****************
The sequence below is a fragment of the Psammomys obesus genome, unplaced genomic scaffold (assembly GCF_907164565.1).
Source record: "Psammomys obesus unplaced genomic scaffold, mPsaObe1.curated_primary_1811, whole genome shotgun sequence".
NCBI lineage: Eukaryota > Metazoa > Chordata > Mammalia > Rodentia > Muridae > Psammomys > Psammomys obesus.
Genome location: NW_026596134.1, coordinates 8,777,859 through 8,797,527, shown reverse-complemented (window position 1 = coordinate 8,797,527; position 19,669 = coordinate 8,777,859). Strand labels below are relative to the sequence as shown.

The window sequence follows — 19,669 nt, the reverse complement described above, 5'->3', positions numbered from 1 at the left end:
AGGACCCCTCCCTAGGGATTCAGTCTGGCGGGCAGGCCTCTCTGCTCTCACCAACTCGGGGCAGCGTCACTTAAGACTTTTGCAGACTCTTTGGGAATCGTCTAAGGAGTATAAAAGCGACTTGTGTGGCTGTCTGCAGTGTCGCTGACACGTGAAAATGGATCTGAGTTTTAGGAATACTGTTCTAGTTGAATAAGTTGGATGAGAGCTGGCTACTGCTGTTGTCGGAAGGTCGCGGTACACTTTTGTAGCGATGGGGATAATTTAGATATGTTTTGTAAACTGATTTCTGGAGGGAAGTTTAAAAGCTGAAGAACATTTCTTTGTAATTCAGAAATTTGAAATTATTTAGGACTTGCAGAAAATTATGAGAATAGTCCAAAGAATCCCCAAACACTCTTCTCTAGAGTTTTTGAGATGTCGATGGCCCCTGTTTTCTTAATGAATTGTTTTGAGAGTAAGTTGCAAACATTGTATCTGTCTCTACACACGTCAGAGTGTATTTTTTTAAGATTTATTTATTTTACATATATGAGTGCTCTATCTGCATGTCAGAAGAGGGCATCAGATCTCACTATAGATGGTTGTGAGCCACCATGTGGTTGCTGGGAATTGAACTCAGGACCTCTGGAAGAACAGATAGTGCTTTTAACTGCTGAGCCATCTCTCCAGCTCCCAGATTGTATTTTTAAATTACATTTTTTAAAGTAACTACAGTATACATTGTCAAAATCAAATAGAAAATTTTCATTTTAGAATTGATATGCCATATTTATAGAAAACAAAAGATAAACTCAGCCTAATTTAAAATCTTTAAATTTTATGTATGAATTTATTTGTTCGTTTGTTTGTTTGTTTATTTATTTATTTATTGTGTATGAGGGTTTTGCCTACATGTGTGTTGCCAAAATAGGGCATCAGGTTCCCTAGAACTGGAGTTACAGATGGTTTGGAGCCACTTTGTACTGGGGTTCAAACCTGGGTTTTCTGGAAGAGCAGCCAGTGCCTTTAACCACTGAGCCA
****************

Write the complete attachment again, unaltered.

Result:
The sequence below is a fragment of the Psammomys obesus genome, unplaced genomic scaffold (assembly GCF_907164565.1).
Source record: "Psammomys obesus unplaced genomic scaffold, mPsaObe1.curated_primary_1811, whole genome shotgun sequence".
NCBI lineage: Eukaryota > Metazoa > Chordata > Mammalia > Rodentia > Muridae > Psammomys > Psammomys obesus.
Genome location: NW_026596134.1, coordinates 8,777,859 through 8,797,527, shown reverse-complemented (window position 1 = coordinate 8,797,527; position 19,669 = coordinate 8,777,859). Strand labels below are relative to the sequence as shown.

The window sequence follows — 19,669 nt, the reverse complement described above, 5'->3', positions numbered from 1 at the left end:
AGGACCCCTCCCTAGGGATTCAGTCTGGCGGGCAGGCCTCTCTGCTCTCACCAACTCGGGGCAGCGTCACTTAAGACTTTTGCAGACTCTTTGGGAATCGTCTAAGGAGTATAAAAGCGACTTGTGTGGCTGTCTGCAGTGTCGCTGACACGTGAAAATGGATCTGAGTTTTAGGAATACTGTTCTAGTTGAATAAGTTGGATGAGAGCTGGCTACTGCTGTTGTCGGAAGGTCGCGGTACACTTTTGTAGCGATGGGGATAATTTAGATATGTTTTGTAAACTGATTTCTGGAGGGAAGTTTAAAAGCTGAAGAACATTTCTTTGTAATTCAGAAATTTGAAATTATTTAGGACTTGCAGAAAATTATGAGAATAGTCCAAAGAATCCCCAAACACTCTTCTCTAGAGTTTTTGAGATGTCGATGGCCCCTGTTTTCTTAATGAATTGTTTTGAGAGTAAGTTGCAAACATTGTATCTGTCTCTACACACGTCAGAGTGTATTTTTTTAAGATTTATTTATTTTACATATATGAGTGCTCTATCTGCATGTCAGAAGAGGGCATCAGATCTCACTATAGATGGTTGTGAGCCACCATGTGGTTGCTGGGAATTGAACTCAGGACCTCTGGAAGAACAGATAGTGCTTTTAACTGCTGAGCCATCTCTCCAGCTCCCAGATTGTATTTTTAAATTACATTTTTTAAAGTAACTACAGTATACATTGTCAAAATCAAATAGAAAATTTTCATTTTAGAATTGATATGCCATATTTATAGAAAACAAAAGATAAACTCAGCCTAATTTAAAATCTTTAAATTTTATGTATGAATTTATTTGTTCGTTTGTTTGTTTGTTTATTTATTTATTTATTGTGTATGAGGGTTTTGCCTACATGTGTGTTGCCAAAATAGGGCATCAGGTTCCCTAGAACTGGAGTTACAGATGGTTTGGAGCCACTTTGTACTGGGGTTCAAACCTGGGTTTTCTGGAAGAGCAGCCAGTGCCTTTAACCACTGAGCCA